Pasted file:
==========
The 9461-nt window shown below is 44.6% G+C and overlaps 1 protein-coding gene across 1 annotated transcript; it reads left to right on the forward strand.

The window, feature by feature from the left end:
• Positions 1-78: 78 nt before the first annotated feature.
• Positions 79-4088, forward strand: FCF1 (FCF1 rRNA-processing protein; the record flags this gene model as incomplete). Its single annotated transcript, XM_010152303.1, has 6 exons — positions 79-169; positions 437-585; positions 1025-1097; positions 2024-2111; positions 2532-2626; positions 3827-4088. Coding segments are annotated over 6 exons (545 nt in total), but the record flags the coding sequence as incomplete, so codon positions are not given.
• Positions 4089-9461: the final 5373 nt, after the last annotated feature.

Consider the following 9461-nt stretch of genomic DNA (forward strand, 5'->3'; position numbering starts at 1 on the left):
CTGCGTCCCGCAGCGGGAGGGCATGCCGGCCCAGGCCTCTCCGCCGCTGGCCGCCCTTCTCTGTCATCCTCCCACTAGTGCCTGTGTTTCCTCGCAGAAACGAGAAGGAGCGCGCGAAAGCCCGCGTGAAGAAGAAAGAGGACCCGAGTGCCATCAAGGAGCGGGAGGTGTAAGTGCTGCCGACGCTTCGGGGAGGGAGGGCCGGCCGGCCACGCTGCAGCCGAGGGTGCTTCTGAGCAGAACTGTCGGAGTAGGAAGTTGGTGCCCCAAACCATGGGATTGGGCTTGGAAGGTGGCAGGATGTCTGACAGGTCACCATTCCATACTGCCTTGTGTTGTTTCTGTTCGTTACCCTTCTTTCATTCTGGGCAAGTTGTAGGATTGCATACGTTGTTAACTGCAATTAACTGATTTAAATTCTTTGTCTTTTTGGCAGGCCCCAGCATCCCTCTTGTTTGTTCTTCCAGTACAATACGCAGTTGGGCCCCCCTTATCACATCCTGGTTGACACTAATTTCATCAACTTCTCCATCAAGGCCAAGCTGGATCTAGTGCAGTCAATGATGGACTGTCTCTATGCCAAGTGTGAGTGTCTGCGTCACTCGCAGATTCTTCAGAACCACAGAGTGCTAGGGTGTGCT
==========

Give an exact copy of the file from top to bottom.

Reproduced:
The 9461-nt window shown below is 44.6% G+C and overlaps 1 protein-coding gene across 1 annotated transcript; it reads left to right on the forward strand.

The window, feature by feature from the left end:
• Positions 1-78: 78 nt before the first annotated feature.
• Positions 79-4088, forward strand: FCF1 (FCF1 rRNA-processing protein; the record flags this gene model as incomplete). Its single annotated transcript, XM_010152303.1, has 6 exons — positions 79-169; positions 437-585; positions 1025-1097; positions 2024-2111; positions 2532-2626; positions 3827-4088. Coding segments are annotated over 6 exons (545 nt in total), but the record flags the coding sequence as incomplete, so codon positions are not given.
• Positions 4089-9461: the final 5373 nt, after the last annotated feature.

Consider the following 9461-nt stretch of genomic DNA (forward strand, 5'->3'; position numbering starts at 1 on the left):
CTGCGTCCCGCAGCGGGAGGGCATGCCGGCCCAGGCCTCTCCGCCGCTGGCCGCCCTTCTCTGTCATCCTCCCACTAGTGCCTGTGTTTCCTCGCAGAAACGAGAAGGAGCGCGCGAAAGCCCGCGTGAAGAAGAAAGAGGACCCGAGTGCCATCAAGGAGCGGGAGGTGTAAGTGCTGCCGACGCTTCGGGGAGGGAGGGCCGGCCGGCCACGCTGCAGCCGAGGGTGCTTCTGAGCAGAACTGTCGGAGTAGGAAGTTGGTGCCCCAAACCATGGGATTGGGCTTGGAAGGTGGCAGGATGTCTGACAGGTCACCATTCCATACTGCCTTGTGTTGTTTCTGTTCGTTACCCTTCTTTCATTCTGGGCAAGTTGTAGGATTGCATACGTTGTTAACTGCAATTAACTGATTTAAATTCTTTGTCTTTTTGGCAGGCCCCAGCATCCCTCTTGTTTGTTCTTCCAGTACAATACGCAGTTGGGCCCCCCTTATCACATCCTGGTTGACACTAATTTCATCAACTTCTCCATCAAGGCCAAGCTGGATCTAGTGCAGTCAATGATGGACTGTCTCTATGCCAAGTGTGAGTGTCTGCGTCACTCGCAGATTCTTCAGAACCACAGAGTGCTAGGGTGTGCT